Inci, an acronym for International Nomenclature of Cosmetic Ingredients, is an international standard, or rather a nomenclature recognised almost all over the world, for indicating on the label of a cosmetic product the different ingredients it contains. To be precise, since 1997, all cosmetic products from European Union countries, Russia, the United States of America, Brazil, Canada and South Africa are required to display the Inci. Therefore, the Inci is an important ‘ally’ of consumers, as it allows them to know the product in depth and therefore allows them to buy consciously, avoiding coming across polluting substances or perhaps substances they are allergic to and therefore wasting money.
- 1 Inci: how to read labels correctly
- 2 Inci: which ingredients to steer clear of
- 3 Inci valuable information tool: we give you a couple of tips on how best to use it
Inci: how to read labels correctly
One of the main purposes behind the adoption of Inci is to prevent consumers of beauty products from coming across ingredients that are allergic and therefore ‘toxic’ to their bodies. However, to make this transparency campaign effective, it is necessary to know how to read the Inci correctly.
Let us look at some simple rules to follow.
Rule 1 ‘How to read the inci’: the ingredients of a product must be written in descending order of concentration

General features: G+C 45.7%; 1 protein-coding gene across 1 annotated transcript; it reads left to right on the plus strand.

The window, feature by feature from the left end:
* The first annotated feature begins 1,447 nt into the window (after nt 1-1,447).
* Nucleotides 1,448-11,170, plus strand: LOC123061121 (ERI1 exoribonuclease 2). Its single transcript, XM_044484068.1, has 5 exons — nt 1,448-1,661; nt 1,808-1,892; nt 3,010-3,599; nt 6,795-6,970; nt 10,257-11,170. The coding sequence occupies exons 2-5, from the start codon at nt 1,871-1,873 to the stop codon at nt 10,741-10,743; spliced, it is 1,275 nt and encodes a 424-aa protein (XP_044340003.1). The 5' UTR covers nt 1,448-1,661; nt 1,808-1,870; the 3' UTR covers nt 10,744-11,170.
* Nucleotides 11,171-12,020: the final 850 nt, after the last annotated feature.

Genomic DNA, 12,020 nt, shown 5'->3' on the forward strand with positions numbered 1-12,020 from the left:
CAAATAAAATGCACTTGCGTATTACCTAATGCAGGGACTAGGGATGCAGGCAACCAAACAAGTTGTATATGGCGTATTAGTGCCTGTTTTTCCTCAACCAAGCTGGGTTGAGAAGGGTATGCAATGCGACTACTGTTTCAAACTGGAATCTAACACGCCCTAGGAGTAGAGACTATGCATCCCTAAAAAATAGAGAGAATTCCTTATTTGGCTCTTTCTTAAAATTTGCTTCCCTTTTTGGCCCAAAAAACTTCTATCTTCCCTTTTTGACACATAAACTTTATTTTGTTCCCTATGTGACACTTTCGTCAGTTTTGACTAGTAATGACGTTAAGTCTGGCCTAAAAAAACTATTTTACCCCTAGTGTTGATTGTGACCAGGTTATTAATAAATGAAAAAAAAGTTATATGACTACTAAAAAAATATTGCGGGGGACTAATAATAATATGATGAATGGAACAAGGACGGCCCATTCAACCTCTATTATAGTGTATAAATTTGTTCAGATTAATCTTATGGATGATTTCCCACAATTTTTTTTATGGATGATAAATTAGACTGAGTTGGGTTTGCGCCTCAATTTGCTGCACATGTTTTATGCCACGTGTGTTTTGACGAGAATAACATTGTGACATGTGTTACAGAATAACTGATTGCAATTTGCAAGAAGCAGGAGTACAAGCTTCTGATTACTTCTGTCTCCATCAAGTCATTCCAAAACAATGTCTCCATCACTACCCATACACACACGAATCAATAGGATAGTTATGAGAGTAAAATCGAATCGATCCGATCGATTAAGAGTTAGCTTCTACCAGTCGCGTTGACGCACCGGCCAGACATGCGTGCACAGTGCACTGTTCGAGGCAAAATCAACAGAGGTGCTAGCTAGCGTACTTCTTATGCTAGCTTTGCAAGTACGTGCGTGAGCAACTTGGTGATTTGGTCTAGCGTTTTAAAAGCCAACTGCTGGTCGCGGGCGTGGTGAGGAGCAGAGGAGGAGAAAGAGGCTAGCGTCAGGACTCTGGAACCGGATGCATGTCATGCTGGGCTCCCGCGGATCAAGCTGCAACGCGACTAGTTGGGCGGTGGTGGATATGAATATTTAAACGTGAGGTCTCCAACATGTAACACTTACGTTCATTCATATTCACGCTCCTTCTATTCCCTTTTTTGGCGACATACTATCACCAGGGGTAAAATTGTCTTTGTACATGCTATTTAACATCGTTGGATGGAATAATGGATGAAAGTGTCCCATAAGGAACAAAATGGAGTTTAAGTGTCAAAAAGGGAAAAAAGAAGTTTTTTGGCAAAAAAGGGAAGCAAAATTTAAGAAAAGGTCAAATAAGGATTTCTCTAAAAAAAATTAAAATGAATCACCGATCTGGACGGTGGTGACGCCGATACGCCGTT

First of all, the Inci nomenclature stipulates that the ingredients of a cosmetic product must be written in strict descending order of their concentration. Thus in first place will be the ingredient contained with the highest percentage and then gradually all the others. It should be noted that ingredients with a concentration of less than 1% may also be listed at the end of the list in no particular order (this is because the concentrations and differences between them are minimal). It should also be noted that the current law does not prohibit the use of certain ingredients in specific beauty products that could be harmful to the body, but only sets maximum concentration limits. This means that it is up to the consumer to know whether a particular ingredient could harm you with that concentration (the best solution is to avoid products that contain substances to which you are intolerant).
Rule 2 ‘How to read the Inci’: the Latin and English names of an ingredient indicate a substantial difference
The Inci nomenclature includes terms in Latin and especially in English, so it is necessary to be familiar with them. Contrary to what one might think, it is necessary to pay close attention to this aspect: in fact, if the substance is listed in Latin, then it is a substance without chemical modifications, whereas English names indicate ingredients that are the result of chemical synthesis.
Inci: the Bio Dictionary helps us read ingredients
Among other things, thanks to the Inci, it is also possible to find out early on whether a beauty product is environmentally friendly. Specifically, you can use the functional Bio-Dictionary site. Here you will find a blank space where you can enter the ingredient indicated on the label. Once you have entered the name and clicked ‘Search in the Biodictionary’, you will have the answer to your question (two green dots indicate a full promotion of the product). It should also be noted that while there is an obligation for cosmetic products to include the Inci on the label, the same does not apply to products classified as medical devices (medicines). A substantial difference is due to the fact that for medicines, it is the state that acts as a guarantor of safety (every medicine requires prior state approval and registration before it can be put on sale in pharmacies).